Litt, N. J. (2021). "Many A New Day": The Uncanny In Oklahoma!’s Reproductions. Retrieved from https://doi.org/10.14418/wes01.1.2417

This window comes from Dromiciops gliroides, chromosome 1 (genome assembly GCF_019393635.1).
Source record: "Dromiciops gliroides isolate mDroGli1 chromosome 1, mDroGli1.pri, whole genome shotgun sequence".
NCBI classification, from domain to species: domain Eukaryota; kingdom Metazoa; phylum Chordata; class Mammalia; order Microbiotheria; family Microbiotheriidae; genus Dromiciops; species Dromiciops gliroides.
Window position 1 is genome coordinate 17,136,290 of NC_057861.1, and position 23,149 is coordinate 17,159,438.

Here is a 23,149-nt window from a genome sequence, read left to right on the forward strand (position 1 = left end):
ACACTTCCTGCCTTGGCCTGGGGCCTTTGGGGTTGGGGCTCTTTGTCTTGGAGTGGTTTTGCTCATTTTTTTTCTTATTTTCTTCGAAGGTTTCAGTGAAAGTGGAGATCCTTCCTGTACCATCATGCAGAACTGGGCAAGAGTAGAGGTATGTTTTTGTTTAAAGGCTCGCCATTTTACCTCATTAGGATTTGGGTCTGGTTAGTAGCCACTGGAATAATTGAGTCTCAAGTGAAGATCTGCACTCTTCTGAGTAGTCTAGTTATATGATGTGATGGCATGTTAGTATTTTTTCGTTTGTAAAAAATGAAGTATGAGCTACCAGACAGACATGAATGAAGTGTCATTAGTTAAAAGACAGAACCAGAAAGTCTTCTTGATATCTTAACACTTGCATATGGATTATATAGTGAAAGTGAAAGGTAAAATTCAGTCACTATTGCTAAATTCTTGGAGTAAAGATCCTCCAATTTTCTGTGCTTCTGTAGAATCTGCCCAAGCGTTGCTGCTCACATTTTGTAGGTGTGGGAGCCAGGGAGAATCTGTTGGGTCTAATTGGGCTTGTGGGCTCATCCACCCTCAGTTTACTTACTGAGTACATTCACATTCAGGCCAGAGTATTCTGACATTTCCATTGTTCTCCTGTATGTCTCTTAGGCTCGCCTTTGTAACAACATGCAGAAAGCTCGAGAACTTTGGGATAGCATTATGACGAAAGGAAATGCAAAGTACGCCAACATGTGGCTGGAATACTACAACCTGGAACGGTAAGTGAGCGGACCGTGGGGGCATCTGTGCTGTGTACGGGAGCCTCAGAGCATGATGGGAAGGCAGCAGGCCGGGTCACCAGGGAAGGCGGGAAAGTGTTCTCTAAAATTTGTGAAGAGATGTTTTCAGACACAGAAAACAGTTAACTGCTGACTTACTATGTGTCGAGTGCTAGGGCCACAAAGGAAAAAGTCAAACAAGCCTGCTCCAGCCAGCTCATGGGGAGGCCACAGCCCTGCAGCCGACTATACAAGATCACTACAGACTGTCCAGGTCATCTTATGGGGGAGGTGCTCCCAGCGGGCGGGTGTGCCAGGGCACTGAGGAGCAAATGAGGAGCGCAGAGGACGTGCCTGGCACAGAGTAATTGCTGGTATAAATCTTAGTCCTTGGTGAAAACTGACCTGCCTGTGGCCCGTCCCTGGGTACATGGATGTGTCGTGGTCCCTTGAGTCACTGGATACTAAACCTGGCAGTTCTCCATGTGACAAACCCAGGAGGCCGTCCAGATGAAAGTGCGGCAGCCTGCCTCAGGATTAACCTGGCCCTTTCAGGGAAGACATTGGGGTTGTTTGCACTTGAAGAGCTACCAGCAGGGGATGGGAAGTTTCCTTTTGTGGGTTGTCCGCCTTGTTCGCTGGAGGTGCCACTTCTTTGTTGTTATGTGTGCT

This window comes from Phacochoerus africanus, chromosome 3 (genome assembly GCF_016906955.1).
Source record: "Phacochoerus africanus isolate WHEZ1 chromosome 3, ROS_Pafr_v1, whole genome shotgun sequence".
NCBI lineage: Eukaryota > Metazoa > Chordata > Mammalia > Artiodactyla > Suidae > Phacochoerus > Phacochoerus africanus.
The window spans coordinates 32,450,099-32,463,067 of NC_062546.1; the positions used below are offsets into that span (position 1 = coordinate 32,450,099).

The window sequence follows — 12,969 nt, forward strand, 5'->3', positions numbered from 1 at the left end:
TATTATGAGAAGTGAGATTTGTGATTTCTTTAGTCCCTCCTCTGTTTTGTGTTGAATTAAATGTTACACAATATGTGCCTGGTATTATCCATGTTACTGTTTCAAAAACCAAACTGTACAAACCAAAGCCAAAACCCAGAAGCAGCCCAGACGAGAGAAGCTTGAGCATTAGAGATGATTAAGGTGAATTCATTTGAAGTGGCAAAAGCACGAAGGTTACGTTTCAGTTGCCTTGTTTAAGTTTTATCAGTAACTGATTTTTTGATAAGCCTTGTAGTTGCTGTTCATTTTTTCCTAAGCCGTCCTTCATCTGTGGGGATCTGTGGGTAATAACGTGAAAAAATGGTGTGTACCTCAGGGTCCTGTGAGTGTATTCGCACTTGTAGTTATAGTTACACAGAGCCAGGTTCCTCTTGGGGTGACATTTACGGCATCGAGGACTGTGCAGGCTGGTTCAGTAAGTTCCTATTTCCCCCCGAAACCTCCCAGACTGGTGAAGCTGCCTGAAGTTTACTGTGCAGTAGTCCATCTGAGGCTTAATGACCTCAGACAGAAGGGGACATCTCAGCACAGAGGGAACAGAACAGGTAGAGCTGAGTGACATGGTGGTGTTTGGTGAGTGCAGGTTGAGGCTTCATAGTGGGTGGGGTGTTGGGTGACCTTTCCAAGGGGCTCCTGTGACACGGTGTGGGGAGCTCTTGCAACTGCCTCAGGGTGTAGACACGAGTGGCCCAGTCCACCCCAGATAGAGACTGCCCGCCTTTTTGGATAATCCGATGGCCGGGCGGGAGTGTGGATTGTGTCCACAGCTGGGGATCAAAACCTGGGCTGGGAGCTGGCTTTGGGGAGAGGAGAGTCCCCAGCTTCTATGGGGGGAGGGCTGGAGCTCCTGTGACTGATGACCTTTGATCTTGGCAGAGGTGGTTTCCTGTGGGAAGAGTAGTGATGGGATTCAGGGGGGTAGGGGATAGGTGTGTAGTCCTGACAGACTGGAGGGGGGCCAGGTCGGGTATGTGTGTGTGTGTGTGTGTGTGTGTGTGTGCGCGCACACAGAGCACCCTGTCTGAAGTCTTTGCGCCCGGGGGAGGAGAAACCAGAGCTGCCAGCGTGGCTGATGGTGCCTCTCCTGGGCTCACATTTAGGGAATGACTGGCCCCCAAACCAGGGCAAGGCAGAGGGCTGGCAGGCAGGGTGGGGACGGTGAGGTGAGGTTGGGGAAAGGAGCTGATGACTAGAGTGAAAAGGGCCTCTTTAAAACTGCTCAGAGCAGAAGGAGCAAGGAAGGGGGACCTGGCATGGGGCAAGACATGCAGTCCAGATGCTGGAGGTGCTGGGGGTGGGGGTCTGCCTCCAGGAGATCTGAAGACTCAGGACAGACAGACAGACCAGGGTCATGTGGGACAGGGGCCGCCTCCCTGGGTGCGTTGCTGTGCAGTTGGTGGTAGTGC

This paper explores the ways in which the 1943 Rodgers and Hammerstein musical Oklahoma! continuously appeals to contemporary theater artists, scholars, and audiences. I analyze two recent revivals of the musical alongside the original production with a focus on performance aesthetics, textual and historical investigation, and American politics and nationalism. I unpack Oklahoma!’s racialized, ethnicized, and gendered origins and track its evolution within revivals. I argue that in comparing the musical with its revivals. What emerges are that revivals of Oklahoma! are uncanny, a term borrowed from Freud’s 1919 essay The Uncanny and tied to Bertolt Brecht’s theatrical concept Verfremdungseffekt. In doing so, this paper highlights how Oklahoma!’s familiar associations are made strange when revivals contend with the musical’s violent past. I argue it is precisely due to the uncanny effect of Oklahoma! that artists, scholars, and audiences are drawn to the musical, even all these decades after it was first staged.